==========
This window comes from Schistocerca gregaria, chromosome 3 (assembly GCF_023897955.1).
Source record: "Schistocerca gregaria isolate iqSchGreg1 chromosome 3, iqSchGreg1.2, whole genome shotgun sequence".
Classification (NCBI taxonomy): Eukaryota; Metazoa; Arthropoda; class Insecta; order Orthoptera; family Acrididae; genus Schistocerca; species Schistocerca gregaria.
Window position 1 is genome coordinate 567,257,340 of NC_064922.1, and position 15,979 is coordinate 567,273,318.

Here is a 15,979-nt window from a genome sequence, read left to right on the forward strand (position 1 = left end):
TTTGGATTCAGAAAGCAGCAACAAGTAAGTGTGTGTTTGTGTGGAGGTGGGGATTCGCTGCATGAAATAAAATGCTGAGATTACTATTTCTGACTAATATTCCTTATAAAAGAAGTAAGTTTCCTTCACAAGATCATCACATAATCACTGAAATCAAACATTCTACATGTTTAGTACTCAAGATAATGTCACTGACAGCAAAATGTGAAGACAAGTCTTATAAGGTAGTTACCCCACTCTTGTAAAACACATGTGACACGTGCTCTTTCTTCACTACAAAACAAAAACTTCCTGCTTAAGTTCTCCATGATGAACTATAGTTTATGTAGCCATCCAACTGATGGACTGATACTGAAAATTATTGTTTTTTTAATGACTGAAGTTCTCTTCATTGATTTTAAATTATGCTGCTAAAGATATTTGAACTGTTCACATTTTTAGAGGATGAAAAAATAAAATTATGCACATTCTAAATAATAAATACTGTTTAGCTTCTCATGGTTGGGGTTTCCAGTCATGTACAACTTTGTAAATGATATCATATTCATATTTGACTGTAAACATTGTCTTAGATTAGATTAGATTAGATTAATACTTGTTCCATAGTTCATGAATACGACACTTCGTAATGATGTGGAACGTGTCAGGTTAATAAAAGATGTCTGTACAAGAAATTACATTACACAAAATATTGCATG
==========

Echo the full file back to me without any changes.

This window comes from Schistocerca gregaria, chromosome 3 (assembly GCF_023897955.1).
Source record: "Schistocerca gregaria isolate iqSchGreg1 chromosome 3, iqSchGreg1.2, whole genome shotgun sequence".
Classification (NCBI taxonomy): Eukaryota; Metazoa; Arthropoda; class Insecta; order Orthoptera; family Acrididae; genus Schistocerca; species Schistocerca gregaria.
Window position 1 is genome coordinate 567,257,340 of NC_064922.1, and position 15,979 is coordinate 567,273,318.

Here is a 15,979-nt window from a genome sequence, read left to right on the forward strand (position 1 = left end):
TTTGGATTCAGAAAGCAGCAACAAGTAAGTGTGTGTTTGTGTGGAGGTGGGGATTCGCTGCATGAAATAAAATGCTGAGATTACTATTTCTGACTAATATTCCTTATAAAAGAAGTAAGTTTCCTTCACAAGATCATCACATAATCACTGAAATCAAACATTCTACATGTTTAGTACTCAAGATAATGTCACTGACAGCAAAATGTGAAGACAAGTCTTATAAGGTAGTTACCCCACTCTTGTAAAACACATGTGACACGTGCTCTTTCTTCACTACAAAACAAAAACTTCCTGCTTAAGTTCTCCATGATGAACTATAGTTTATGTAGCCATCCAACTGATGGACTGATACTGAAAATTATTGTTTTTTTAATGACTGAAGTTCTCTTCATTGATTTTAAATTATGCTGCTAAAGATATTTGAACTGTTCACATTTTTAGAGGATGAAAAAATAAAATTATGCACATTCTAAATAATAAATACTGTTTAGCTTCTCATGGTTGGGGTTTCCAGTCATGTACAACTTTGTAAATGATATCATATTCATATTTGACTGTAAACATTGTCTTAGATTAGATTAGATTAGATTAATACTTGTTCCATAGTTCATGAATACGACACTTCGTAATGATGTGGAACGTGTCAGGTTAATAAAAGATGTCTGTACAAGAAATTACATTACACAAAATATTGCATG